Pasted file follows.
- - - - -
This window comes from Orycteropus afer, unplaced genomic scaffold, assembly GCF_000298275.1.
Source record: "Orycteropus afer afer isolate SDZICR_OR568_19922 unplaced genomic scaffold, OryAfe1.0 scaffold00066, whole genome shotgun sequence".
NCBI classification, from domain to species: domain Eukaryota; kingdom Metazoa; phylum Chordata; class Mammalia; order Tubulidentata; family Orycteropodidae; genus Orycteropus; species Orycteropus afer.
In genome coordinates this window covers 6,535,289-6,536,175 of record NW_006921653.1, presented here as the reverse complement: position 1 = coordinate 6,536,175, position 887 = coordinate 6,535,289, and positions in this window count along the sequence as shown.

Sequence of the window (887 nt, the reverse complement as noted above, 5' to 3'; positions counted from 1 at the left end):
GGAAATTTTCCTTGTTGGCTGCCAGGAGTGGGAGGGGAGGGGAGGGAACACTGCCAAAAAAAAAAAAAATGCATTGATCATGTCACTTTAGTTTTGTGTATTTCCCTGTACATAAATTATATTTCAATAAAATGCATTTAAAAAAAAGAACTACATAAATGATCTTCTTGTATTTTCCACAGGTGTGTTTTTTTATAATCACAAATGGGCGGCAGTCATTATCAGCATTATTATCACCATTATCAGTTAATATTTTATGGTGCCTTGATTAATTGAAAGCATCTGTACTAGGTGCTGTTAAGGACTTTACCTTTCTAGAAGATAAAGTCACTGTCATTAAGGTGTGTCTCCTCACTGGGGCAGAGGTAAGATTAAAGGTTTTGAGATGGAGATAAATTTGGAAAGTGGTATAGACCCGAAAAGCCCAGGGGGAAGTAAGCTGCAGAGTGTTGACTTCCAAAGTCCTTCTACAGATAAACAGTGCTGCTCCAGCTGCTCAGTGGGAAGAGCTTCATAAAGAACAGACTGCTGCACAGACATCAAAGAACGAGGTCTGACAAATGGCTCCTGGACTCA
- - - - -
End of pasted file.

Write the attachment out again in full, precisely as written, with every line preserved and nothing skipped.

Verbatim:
This window comes from Orycteropus afer, unplaced genomic scaffold, assembly GCF_000298275.1.
Source record: "Orycteropus afer afer isolate SDZICR_OR568_19922 unplaced genomic scaffold, OryAfe1.0 scaffold00066, whole genome shotgun sequence".
NCBI classification, from domain to species: domain Eukaryota; kingdom Metazoa; phylum Chordata; class Mammalia; order Tubulidentata; family Orycteropodidae; genus Orycteropus; species Orycteropus afer.
In genome coordinates this window covers 6,535,289-6,536,175 of record NW_006921653.1, presented here as the reverse complement: position 1 = coordinate 6,536,175, position 887 = coordinate 6,535,289, and positions in this window count along the sequence as shown.

Sequence of the window (887 nt, the reverse complement as noted above, 5' to 3'; positions counted from 1 at the left end):
GGAAATTTTCCTTGTTGGCTGCCAGGAGTGGGAGGGGAGGGGAGGGAACACTGCCAAAAAAAAAAAAAATGCATTGATCATGTCACTTTAGTTTTGTGTATTTCCCTGTACATAAATTATATTTCAATAAAATGCATTTAAAAAAAAGAACTACATAAATGATCTTCTTGTATTTTCCACAGGTGTGTTTTTTTATAATCACAAATGGGCGGCAGTCATTATCAGCATTATTATCACCATTATCAGTTAATATTTTATGGTGCCTTGATTAATTGAAAGCATCTGTACTAGGTGCTGTTAAGGACTTTACCTTTCTAGAAGATAAAGTCACTGTCATTAAGGTGTGTCTCCTCACTGGGGCAGAGGTAAGATTAAAGGTTTTGAGATGGAGATAAATTTGGAAAGTGGTATAGACCCGAAAAGCCCAGGGGGAAGTAAGCTGCAGAGTGTTGACTTCCAAAGTCCTTCTACAGATAAACAGTGCTGCTCCAGCTGCTCAGTGGGAAGAGCTTCATAAAGAACAGACTGCTGCACAGACATCAAAGAACGAGGTCTGACAAATGGCTCCTGGACTCA